• } else if (lyPosition < 504)*

  • {*

  • lyDir = 2;*

  • lyPositionInt = map(lyPosition, 504, 0, 0, 255);*

  • } else*

  • {*

  • lyPositionInt = 0;*

  • lyDir = 0;*

  • }*

  • if (rxPosition > 520)*

  • {*

  • rxDir = 1;*

  • rxPositionInt = map(rxPosition, 520, 1023, 0, 255);*

  • } else if (rxPosition < 504)*

  • {*

  • rxDir = 2;*

  • rxPositionInt = map(rxPosition, 504, 0, 0, 255);*

  • } else*

  • {*

  • rxPositionInt = 0;*

  • rxDir = 0;*

  • } *

  • if (ryPosition > 520)*

  • {*

  • ryDir = 1;*

  • ryPositionInt = map(ryPosition, 520, 1023, 0, 255);*

  • } else if (ryPosition < 504)*

  • {*

  • ryDir = 2;*

  • ryPositionInt = map(ryPosition, 504, 0, 0, 255);*

  • } else*

  • {*

  • ryPositionInt = 0;*

  • ryDir = 0;*

  • } *
    }
    void sendstuff() {

  • Serial.print("<");*

  • Serial.write(lxPositionInt);*

  • Serial.write(lxDir);*

  • Serial.write(lyPositionInt);*

  • Serial.write(lyDir);*

  • Serial.write(lbuttonState);*

  • Serial.write(rxPositionInt);*

  • Serial.write(rxDir);*

  • Serial.write(ryPositionInt);*

  • Serial.write(ryDir);*

  • Serial.write(rbuttonState);*

  • Serial.println(">");*

}

Save everyone the hassle of deciding where you left in the [i] indices, and edit your post to add in the code tags you missed out.

If there is an easier way to send value data between two arduino’s, I have not found it yet.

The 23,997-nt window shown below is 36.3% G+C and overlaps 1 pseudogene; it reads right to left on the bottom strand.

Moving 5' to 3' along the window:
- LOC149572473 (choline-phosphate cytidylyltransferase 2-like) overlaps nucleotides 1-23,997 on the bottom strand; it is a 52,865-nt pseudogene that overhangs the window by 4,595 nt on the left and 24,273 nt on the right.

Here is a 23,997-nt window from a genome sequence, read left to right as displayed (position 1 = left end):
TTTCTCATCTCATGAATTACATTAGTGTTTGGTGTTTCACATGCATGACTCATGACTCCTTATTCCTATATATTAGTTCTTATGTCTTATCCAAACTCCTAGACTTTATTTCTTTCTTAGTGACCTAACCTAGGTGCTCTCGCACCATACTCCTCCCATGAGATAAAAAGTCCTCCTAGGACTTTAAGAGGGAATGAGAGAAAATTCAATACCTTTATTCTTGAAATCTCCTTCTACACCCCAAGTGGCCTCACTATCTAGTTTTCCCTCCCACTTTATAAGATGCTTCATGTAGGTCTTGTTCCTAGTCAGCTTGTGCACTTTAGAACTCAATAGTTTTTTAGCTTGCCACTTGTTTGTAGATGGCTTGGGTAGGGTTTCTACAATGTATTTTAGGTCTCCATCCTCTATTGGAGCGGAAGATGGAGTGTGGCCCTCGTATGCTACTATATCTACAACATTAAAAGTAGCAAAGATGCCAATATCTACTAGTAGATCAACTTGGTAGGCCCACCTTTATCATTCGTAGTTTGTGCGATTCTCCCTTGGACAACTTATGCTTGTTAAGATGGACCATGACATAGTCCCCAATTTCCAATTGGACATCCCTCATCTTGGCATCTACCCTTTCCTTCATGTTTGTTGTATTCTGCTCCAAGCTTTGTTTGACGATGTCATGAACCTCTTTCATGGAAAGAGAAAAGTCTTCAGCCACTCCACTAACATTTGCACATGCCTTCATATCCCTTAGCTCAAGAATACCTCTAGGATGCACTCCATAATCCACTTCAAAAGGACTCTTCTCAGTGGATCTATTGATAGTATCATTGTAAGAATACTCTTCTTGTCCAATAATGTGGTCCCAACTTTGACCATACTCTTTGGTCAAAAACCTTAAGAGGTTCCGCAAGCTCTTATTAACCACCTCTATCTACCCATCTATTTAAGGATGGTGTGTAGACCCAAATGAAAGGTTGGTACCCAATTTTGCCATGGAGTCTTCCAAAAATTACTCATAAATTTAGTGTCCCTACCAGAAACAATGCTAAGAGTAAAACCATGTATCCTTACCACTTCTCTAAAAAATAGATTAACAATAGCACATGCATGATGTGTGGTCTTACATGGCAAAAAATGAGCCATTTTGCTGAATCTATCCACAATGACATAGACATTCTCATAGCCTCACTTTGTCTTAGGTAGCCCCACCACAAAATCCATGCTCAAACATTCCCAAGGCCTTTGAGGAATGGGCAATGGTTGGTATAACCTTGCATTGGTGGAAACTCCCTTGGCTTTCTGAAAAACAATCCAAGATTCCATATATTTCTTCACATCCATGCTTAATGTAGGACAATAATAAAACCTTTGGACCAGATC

Below is receiving code I use for servos that captures incoming characters as a String, then converts the captured String into an integer for servo position command.

//zoomkat 3-5-12 simple delimited ',' string parse 
//from serial port input (via serial monitor)
//and print result out serial port

String readString;
#include <Servo.h> 
Servo myservo;  // create servo object to control a servo 

void setup() {
  Serial.begin(9600);

  myservo.writeMicroseconds(1500); //set initial servo position if desired
  myservo.attach(7);  //the pin for the servo control 
  Serial.println("servo-delomit-test-22-dual-input"); // so I can keep track of what is loaded
}

void loop() {

  //expect a string like 700, or 1500, or 2000,
  //or like 30, or 90, or 180,

  if (Serial.available())  {
    char c = Serial.read();  //gets one byte from serial buffer
    if (c == ',') {
      if (readString.length() >0) {
        Serial.println(readString); //prints string to serial port out

        int n = readString.toInt();  //convert readString into a number

        // auto select appropriate value, copied from someone elses code.
        if(n >= 500)
        {
          Serial.print("writing Microseconds: ");
          Serial.println(n);
          myservo.writeMicroseconds(n);
        }
        else
        {   
          Serial.print("writing Angle: ");
          Serial.println(n);
          myservo.write(n);
        }

        //do stuff with the captured readString 
        readString=""; //clears variable for new input
      }
    }  
    else {     
      readString += c; //makes the string readString
    }
  }
}

PhatFarm:
but the values on the receiving side go negative once they get above 128.

Almost certainly that is because you are using a char when you should be using a byte or an int

A byte is an unsigned 8-bit number. A char is a signed 8-bit number - although people usually think of it just as a receptacle for Ascii characters - which are all between 0 and 127

You are using code from serial input basics and it was written with the assumption that the data would be printable characters. But it is the work of a moment to change char to byte.

If you want a more comprehensive way to receive all values from 0 to 255 have a look at the Arduino code in this Python demo.

As others have said, please use the code button </> so your code looks like this

…R